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Hamilcar's Tactical Superiority

The assistance thus obtained from these allies encouraged the Carthaginians to maintain their resistance: while Mathōs and Spendius found themselves quite as much in the position of besieged as in that of besiegers; for Hamilcar's force reduced them to such distress for provisions that they were at last compelled to raise the siege.
B. C. 238. Hamilcar, with assistance from Sicily, surrounds Mathōs and Spendius.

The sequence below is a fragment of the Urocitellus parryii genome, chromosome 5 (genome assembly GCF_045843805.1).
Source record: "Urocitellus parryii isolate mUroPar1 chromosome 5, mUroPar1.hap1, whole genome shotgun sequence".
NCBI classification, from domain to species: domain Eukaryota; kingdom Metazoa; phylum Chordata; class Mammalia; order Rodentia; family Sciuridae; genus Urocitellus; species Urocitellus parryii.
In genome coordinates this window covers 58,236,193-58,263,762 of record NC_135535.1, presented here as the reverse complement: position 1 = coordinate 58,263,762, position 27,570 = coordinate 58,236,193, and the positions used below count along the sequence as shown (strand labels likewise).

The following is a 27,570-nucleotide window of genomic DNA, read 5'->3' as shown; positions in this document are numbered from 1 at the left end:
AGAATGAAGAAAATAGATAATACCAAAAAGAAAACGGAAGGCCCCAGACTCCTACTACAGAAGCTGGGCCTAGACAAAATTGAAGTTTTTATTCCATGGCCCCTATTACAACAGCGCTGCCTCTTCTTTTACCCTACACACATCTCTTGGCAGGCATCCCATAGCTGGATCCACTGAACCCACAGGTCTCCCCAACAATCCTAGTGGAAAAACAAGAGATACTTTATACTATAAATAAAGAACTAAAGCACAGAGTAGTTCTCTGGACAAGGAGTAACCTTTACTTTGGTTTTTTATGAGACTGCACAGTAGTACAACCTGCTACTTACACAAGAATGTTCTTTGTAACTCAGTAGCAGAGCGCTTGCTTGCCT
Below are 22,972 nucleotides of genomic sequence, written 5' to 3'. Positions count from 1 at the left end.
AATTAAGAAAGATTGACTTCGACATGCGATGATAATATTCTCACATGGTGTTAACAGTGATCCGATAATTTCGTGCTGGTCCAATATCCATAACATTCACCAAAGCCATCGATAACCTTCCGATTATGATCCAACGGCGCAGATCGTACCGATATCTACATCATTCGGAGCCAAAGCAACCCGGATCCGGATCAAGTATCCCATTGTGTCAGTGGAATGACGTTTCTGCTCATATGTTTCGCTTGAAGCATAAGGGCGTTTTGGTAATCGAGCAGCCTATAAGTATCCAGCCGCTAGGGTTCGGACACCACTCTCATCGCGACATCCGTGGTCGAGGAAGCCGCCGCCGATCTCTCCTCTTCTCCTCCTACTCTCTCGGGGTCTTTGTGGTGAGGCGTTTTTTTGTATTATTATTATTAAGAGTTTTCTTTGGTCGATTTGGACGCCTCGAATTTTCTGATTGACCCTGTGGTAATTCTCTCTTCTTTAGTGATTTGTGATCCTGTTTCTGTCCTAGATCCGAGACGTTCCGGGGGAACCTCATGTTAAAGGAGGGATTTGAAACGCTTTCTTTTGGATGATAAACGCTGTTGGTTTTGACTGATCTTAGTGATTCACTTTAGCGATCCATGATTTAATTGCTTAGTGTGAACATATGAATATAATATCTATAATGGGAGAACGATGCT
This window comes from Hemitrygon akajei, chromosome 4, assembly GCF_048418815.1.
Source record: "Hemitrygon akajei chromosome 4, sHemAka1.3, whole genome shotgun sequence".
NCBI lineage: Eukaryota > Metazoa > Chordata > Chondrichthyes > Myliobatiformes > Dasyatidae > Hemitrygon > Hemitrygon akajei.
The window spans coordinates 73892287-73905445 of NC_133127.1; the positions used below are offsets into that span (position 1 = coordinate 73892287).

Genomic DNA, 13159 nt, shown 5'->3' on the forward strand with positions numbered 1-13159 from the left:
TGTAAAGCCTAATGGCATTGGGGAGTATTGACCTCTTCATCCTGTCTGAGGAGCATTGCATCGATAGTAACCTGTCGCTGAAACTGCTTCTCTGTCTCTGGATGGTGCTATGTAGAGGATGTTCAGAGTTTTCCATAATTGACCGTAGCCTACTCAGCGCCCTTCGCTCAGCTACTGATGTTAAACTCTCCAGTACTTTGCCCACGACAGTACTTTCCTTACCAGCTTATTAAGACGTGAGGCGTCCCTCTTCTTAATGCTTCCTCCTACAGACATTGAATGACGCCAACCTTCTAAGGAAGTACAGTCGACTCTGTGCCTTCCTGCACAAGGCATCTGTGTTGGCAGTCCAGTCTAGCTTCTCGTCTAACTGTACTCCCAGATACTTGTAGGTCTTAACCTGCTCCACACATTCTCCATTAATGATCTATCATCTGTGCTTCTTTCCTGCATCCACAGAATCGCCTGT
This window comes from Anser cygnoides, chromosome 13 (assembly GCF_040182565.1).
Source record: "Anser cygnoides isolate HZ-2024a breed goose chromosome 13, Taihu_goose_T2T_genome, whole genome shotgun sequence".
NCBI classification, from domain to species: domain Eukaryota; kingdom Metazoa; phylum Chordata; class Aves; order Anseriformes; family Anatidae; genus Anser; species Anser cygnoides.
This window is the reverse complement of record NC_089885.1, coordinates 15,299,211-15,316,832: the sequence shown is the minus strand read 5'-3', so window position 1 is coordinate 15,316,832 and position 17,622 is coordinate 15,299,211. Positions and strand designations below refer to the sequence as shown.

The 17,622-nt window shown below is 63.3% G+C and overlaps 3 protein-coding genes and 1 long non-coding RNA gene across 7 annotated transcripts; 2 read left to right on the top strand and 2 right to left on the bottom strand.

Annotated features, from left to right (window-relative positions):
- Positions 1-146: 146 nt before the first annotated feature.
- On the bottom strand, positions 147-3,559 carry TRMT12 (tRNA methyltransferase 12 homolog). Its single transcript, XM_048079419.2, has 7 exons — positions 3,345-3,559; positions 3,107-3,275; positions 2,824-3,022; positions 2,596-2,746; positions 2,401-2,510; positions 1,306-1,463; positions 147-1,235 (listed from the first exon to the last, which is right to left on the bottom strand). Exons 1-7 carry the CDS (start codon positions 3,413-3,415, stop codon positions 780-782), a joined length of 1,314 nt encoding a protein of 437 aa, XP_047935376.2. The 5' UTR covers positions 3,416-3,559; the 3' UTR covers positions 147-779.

However, after a short interval, they managed to muster the most effective of the mercenaries and Libyans, to the number in all of fifty thousand, among whom, besides others, was Zarzas the Libyan, with his division, and commenced once more to watch and follow on the flank of Hamilcar's march. Their method was to keep away from the level country, for fear of the elephants and the cavalry of Narávas; but to seize in advance of him all points of vantage, whether it were rising ground or narrow pass. In these operations they showed themselves quite a match for their opponents in the fury of their assault and the gallantry of their attempts; but their ignorance of military tactics frequently placed them at a disadvantage. It was, in fact, a real and practical illustration of the difference between scientific and unscientific warfare: between the art of a general and the mechanical movements of a soldier. Like a good draught-player, by isolating and surrounding them, he destroyed large numbers in detail without coming to a general engagement at all; and in movements of more importance he cut off many without resistance by enticing them into ambushes; while he threw others into utter dismay by suddenly appearing where they least expected him, sometimes by day and sometimes by night: and all whom he took alive he threw to the elephants. Finally, he managed unexpectedly to beleaguer them on ground highly unfavourable to them and convenient for his own force; and reduced them to such a pitch of distress that, neither venturing to risk an engagement nor being able to run away, because they were entirely surrounded by a trench and stockade, they were at last compelled by starvation to feed on each other: a fitting retribution at the hands of Providence for their violation of all laws human and divine in their conduct to their enemies. To sally forth to an engagement they did not dare, for certain defeat stared them in the face, and they knew what vengeance awaited them if they were taken; and as to making terms, it never occurred to them to mention it, they were conscious that they had gone too far for that. They still hoped for the arrival of relief from Tunes, of which their officers assured them, and accordingly shrank from no suffering however terrible.

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